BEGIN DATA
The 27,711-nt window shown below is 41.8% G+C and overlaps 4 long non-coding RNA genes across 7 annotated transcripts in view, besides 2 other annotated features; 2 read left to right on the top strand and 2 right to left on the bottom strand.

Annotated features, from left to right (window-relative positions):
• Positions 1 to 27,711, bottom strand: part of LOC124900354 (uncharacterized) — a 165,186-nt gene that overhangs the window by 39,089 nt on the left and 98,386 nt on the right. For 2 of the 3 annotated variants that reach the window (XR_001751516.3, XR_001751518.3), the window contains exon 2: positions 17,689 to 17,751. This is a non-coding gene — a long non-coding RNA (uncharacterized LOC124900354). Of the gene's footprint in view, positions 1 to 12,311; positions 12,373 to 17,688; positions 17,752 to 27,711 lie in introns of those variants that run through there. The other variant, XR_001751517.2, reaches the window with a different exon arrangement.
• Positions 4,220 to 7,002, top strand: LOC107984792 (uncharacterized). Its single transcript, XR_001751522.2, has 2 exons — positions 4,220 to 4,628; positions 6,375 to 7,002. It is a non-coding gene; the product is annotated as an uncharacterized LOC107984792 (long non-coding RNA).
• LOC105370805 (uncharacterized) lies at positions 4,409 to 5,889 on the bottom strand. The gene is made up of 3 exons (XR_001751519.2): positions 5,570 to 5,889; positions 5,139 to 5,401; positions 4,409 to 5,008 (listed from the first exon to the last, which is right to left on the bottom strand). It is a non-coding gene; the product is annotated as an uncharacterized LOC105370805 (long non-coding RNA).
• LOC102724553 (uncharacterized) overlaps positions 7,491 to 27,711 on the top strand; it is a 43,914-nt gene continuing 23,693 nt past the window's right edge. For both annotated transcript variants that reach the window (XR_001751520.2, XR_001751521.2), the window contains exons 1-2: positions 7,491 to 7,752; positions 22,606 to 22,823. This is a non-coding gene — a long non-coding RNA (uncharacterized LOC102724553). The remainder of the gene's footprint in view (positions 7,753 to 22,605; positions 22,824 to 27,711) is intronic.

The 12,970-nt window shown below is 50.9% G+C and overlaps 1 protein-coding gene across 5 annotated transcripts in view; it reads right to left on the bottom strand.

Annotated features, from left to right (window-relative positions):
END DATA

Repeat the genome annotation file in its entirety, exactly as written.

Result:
The 27,711-nt window shown below is 41.8% G+C and overlaps 4 long non-coding RNA genes across 7 annotated transcripts in view, besides 2 other annotated features; 2 read left to right on the top strand and 2 right to left on the bottom strand.

Annotated features, from left to right (window-relative positions):
• Positions 1 to 27,711, bottom strand: part of LOC124900354 (uncharacterized) — a 165,186-nt gene that overhangs the window by 39,089 nt on the left and 98,386 nt on the right. For 2 of the 3 annotated variants that reach the window (XR_001751516.3, XR_001751518.3), the window contains exon 2: positions 17,689 to 17,751. This is a non-coding gene — a long non-coding RNA (uncharacterized LOC124900354). Of the gene's footprint in view, positions 1 to 12,311; positions 12,373 to 17,688; positions 17,752 to 27,711 lie in introns of those variants that run through there. The other variant, XR_001751517.2, reaches the window with a different exon arrangement.
• Positions 4,220 to 7,002, top strand: LOC107984792 (uncharacterized). Its single transcript, XR_001751522.2, has 2 exons — positions 4,220 to 4,628; positions 6,375 to 7,002. It is a non-coding gene; the product is annotated as an uncharacterized LOC107984792 (long non-coding RNA).
• LOC105370805 (uncharacterized) lies at positions 4,409 to 5,889 on the bottom strand. The gene is made up of 3 exons (XR_001751519.2): positions 5,570 to 5,889; positions 5,139 to 5,401; positions 4,409 to 5,008 (listed from the first exon to the last, which is right to left on the bottom strand). It is a non-coding gene; the product is annotated as an uncharacterized LOC105370805 (long non-coding RNA).
• LOC102724553 (uncharacterized) overlaps positions 7,491 to 27,711 on the top strand; it is a 43,914-nt gene continuing 23,693 nt past the window's right edge. For both annotated transcript variants that reach the window (XR_001751520.2, XR_001751521.2), the window contains exons 1-2: positions 7,491 to 7,752; positions 22,606 to 22,823. This is a non-coding gene — a long non-coding RNA (uncharacterized LOC102724553). The remainder of the gene's footprint in view (positions 7,753 to 22,605; positions 22,824 to 27,711) is intronic.

The 12,970-nt window shown below is 50.9% G+C and overlaps 1 protein-coding gene across 5 annotated transcripts in view; it reads right to left on the bottom strand.

Annotated features, from left to right (window-relative positions):